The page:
Publication details for Prof Rob CoeCoe, R. (2009). Unobserved but not unimportant: The effects of unmeasured variables on causal attributions. Effective Education 1(2): 101-122.
- Publication type: Journal Article
- ISSN/ISBN: 1941-5532 (print), 1941-5540 (online)
- DOI: 10.1080/19415530903522519
- Keywords: Selection bias, Unobserved variables, Causal inference, Sensitivity analysis, Monte Carlo simulation, Education policy.
- Further publication details on publisher web site
- Durham Research Online (DRO) - may include full text
Author(s) from Durham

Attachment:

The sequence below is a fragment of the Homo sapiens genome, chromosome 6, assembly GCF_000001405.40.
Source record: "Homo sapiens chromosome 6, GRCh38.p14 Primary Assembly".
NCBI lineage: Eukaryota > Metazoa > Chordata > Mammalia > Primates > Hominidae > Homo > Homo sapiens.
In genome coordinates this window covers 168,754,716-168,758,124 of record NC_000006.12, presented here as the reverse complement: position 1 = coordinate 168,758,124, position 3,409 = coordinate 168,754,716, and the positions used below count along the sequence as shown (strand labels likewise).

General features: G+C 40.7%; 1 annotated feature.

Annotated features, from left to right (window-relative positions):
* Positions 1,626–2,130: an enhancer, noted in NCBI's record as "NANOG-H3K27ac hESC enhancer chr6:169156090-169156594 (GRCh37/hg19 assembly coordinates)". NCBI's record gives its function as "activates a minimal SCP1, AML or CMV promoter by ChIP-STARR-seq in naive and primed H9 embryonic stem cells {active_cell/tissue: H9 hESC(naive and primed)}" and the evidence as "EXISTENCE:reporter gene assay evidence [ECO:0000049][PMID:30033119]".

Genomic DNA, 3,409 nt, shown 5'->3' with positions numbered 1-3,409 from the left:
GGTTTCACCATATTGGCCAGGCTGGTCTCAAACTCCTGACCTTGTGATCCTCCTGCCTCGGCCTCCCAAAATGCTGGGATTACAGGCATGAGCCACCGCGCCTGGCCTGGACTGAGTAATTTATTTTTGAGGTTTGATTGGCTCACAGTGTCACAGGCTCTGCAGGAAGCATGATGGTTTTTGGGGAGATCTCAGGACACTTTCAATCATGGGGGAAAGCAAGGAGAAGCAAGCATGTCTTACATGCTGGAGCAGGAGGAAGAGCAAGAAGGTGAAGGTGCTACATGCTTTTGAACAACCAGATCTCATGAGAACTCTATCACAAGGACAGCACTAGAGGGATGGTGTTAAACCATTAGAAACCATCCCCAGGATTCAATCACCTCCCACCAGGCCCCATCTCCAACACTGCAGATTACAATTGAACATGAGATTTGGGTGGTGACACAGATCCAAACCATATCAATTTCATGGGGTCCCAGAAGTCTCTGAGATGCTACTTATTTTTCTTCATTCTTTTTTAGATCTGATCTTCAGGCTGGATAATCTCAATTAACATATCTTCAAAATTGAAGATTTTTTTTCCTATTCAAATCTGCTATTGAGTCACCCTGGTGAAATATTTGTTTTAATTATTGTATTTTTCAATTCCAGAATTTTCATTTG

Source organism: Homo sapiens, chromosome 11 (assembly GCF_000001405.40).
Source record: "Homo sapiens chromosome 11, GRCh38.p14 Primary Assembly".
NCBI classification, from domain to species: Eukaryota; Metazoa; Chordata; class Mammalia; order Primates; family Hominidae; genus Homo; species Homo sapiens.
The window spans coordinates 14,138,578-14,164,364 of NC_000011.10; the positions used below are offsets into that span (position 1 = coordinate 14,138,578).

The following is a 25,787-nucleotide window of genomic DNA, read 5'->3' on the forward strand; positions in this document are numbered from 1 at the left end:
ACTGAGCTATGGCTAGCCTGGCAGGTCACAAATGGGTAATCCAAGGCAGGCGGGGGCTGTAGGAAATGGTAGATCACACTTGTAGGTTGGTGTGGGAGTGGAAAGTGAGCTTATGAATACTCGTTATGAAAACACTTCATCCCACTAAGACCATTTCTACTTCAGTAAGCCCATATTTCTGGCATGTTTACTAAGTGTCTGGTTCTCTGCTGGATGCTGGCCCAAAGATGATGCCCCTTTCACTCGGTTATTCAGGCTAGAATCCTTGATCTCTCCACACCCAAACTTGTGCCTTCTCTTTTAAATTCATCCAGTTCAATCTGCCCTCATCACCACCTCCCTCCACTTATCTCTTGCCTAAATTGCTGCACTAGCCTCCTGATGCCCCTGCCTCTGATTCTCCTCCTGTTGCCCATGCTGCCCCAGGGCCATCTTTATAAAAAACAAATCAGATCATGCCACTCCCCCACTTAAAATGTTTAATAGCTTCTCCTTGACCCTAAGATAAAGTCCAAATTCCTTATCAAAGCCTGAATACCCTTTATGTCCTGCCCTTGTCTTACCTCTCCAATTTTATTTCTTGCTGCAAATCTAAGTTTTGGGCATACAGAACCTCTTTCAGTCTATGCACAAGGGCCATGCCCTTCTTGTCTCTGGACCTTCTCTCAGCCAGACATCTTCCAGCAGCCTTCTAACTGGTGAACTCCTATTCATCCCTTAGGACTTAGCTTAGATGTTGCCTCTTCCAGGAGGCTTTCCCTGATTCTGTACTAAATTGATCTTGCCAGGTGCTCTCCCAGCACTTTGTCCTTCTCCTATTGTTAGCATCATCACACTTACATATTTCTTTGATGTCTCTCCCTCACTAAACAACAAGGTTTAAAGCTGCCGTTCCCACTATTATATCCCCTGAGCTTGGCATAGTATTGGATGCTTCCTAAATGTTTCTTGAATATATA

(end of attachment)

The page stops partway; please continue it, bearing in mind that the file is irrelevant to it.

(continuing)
The objective of the present study was to estimate how much difference the inclusion of plausibly important but unmeasured variables could make to estimates of the effects of educational programmes. Two examples of policy-relevant research in education were identified. A sensitivity analysis using Monte Carlo simulation was conducted to estimate the size of a possible spurious 'effect' that could actually be entirely due to the failure to incorporate a plausible unobserved variable. In both examples the effect size reported in the original study was within the range of possible spurious effects. What appeared to the original researchers to be substantial and unequivocal causal effects were reduced to tiny and uncertain differences when the effects of plausible unobserved differences were taken into account. Evaluators who rely on statistical control should be more cautious in making causal claims, consider possible effects of unmeasured variables and conduct sensitivity analyses. Alternatively, stronger designs should be used.